Martial Law, the Financial Bailout, and War

Published on, by Peter Dale Scott, January 8, 2009.

Paulson’s Financial Bailout: It is becoming clear that the bailout measures of late 2008 may have consequences at least as grave for an open society as the response to 9/11 in 2001. Many members of Congress felt coerced into voting against their inclinations, and the normal procedures for orderly consideration of a bill were dispensed with.

The excuse for bypassing normal legislative procedures was the existence of an emergency. But one of the most reprehensible features of the legislation, that it allowed Treasury Secretary Henry Paulson to permit bailed-out institutions to use public money for exorbitant salaries and bonuses, was inserted by Paulson after the immediate crisis had passed …

… In the meantime, some aspects of the financial meltdown, although they arose for many reasons and were not the result of some conspiratorial cabal, may be prolonged because of their utility to the war-minded. Consider that, from the perspective of maintaining America’s imperial thrust into Afghanistan (and even Pakistan), the financial crisis has had some desired consequences:

1) The dollar’s value against other international currencies, notably the euro, has improved, thus improving America’s balance of payments and also offsetting the threat to the dollar’s important role as the primary unit of international trade.

2) Thanks to the determined international marketing of overvalued derivatives based on predatory lending, the resulting financial crisis has been internationalized, with economies elsewhere suffering even greater shocks than the United States. This has relatively improved America’s capacity to finance a major war effort overseas (which has always had a major impact on the U.S. balance of payments).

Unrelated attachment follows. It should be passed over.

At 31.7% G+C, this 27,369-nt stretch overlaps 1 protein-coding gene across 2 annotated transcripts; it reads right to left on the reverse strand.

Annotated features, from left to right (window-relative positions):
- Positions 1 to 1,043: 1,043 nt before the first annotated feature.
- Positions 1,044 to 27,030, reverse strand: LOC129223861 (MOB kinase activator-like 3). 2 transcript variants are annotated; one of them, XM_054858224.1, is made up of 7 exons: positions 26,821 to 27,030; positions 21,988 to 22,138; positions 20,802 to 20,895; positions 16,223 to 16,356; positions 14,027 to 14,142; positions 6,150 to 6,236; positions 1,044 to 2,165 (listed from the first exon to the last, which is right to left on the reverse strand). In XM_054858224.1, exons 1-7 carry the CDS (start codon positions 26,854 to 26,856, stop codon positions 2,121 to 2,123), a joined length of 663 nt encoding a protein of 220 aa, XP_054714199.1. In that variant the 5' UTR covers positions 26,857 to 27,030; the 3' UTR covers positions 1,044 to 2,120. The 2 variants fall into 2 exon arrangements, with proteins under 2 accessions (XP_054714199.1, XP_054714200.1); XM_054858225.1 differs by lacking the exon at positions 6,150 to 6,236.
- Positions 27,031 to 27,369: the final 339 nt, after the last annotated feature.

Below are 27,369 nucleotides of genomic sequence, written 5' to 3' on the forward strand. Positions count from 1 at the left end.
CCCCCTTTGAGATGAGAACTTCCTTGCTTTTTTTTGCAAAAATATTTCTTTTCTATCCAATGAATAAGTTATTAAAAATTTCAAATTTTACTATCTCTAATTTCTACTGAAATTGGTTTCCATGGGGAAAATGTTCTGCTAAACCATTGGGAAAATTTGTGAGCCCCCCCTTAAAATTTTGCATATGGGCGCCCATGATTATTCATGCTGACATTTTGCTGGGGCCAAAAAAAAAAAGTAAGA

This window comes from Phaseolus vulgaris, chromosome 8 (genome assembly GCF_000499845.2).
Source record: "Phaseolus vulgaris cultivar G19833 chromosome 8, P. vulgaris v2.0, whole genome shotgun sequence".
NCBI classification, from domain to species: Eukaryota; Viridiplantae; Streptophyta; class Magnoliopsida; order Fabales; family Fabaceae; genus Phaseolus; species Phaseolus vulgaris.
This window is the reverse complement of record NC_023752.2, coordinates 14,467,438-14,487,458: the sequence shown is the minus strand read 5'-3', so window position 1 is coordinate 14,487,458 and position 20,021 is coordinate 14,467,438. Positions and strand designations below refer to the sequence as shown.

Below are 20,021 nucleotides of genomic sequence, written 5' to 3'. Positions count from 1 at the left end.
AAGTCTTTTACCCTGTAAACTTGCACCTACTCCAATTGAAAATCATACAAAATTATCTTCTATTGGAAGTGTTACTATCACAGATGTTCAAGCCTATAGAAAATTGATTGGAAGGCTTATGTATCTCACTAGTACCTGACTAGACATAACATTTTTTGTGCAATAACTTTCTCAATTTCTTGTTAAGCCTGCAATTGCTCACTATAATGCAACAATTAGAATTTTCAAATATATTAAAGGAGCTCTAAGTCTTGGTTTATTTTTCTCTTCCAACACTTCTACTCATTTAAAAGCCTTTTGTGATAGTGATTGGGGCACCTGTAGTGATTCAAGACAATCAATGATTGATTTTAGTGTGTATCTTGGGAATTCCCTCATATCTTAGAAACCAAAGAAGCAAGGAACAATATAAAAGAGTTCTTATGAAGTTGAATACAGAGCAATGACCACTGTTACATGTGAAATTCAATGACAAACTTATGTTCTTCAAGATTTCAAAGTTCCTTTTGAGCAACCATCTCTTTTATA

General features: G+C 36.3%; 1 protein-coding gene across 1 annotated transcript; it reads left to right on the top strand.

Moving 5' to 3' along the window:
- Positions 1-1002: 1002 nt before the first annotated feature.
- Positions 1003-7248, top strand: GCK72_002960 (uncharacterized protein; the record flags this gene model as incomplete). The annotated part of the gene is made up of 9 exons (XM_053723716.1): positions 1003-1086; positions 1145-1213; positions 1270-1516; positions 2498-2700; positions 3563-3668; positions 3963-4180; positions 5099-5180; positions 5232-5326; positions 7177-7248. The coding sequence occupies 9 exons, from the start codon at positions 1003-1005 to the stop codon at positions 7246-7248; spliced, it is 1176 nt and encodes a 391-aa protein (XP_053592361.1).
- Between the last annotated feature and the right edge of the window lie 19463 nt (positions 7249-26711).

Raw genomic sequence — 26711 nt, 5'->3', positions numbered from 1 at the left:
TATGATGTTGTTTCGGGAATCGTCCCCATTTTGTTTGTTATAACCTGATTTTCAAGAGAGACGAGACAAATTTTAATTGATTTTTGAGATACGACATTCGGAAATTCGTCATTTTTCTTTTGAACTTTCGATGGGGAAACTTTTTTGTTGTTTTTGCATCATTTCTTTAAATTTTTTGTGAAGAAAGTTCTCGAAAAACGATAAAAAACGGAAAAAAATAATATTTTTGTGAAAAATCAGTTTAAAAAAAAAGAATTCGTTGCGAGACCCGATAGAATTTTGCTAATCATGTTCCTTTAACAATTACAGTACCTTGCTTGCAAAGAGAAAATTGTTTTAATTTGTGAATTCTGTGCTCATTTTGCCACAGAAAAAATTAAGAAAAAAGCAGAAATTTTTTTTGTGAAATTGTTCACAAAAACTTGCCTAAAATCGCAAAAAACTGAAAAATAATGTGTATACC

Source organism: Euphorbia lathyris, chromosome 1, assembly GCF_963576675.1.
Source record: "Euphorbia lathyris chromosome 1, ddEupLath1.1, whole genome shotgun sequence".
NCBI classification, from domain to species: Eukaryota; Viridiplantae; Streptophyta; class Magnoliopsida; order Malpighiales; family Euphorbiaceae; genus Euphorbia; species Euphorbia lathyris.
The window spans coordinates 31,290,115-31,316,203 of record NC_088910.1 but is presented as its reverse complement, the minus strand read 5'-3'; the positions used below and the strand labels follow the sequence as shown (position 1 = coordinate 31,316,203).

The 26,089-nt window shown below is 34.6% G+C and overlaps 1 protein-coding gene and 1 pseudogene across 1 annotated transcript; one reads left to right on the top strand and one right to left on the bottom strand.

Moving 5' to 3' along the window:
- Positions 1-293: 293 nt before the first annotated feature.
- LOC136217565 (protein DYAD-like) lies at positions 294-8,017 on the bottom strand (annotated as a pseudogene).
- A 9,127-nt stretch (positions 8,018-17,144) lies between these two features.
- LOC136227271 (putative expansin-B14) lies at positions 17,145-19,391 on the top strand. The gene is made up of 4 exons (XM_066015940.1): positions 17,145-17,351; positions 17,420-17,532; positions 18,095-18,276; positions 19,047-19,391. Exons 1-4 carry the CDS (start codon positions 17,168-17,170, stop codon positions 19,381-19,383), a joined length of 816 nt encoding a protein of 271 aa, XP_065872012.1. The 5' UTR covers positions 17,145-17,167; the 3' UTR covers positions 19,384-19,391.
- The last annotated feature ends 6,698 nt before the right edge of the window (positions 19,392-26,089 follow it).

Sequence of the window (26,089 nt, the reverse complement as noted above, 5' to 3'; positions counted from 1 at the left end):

3) The price of oil has plummeted from $147 a barrel last July to under $40, thus weakening the economies of Russia, China, and especially Saudi Arabia, the country whose international foundations have been supporting Al Qaeda.

The Afghan situation is grim, but it is not hopeless. Two skilled observers, Barnett R. Rubin and Ahmed Rashid, have proposed a political solution for the entire region that would promise greater security for the entire area than Obama’s ill-considered proposal to send 20,000 more U.S. troops.43 In Rashid’s words,

President-elect Obama and Western leaders have to adopt a comprehensive approach that sees the region [with Afghanistan's neighbors, including Pakistan, India, Russia, China, Iran, and the former Soviet states] as a unit with interlocking development issues to be resolved such as poverty, illiteracy and weak governance. There has to be a more comprehensive but more subtle approach to democratising the region and forcing powerful but negative stakeholders in local power structures – such as the drug mafias – either to change their thinking or be eliminated.44

That observers with such recognized status are offering a sensible political solution does not provide me with much optimism. For three decades now Barnett Rubin has been offering sound advice on Iran and Afghanistan to Washington, only to be ignored by those lobbying for covert operations and military solutions. This dialectic is reminiscent of the Vietnam War, where for over a decade reasonable proposals to demilitarize the conflict were similarly ignored.

I repeat that the future is unpredictable. But I fear that Obama’s proposal to send 20,000 additional troops will carry the day, with its predictable consequences of a wider war in both Afghanistan and Pakistan.45 With this I also fear an increased use of the U.S. Army to control protests by the American people.

I earnestly hope that my fears are misplaced. Time will tell. (full long text).

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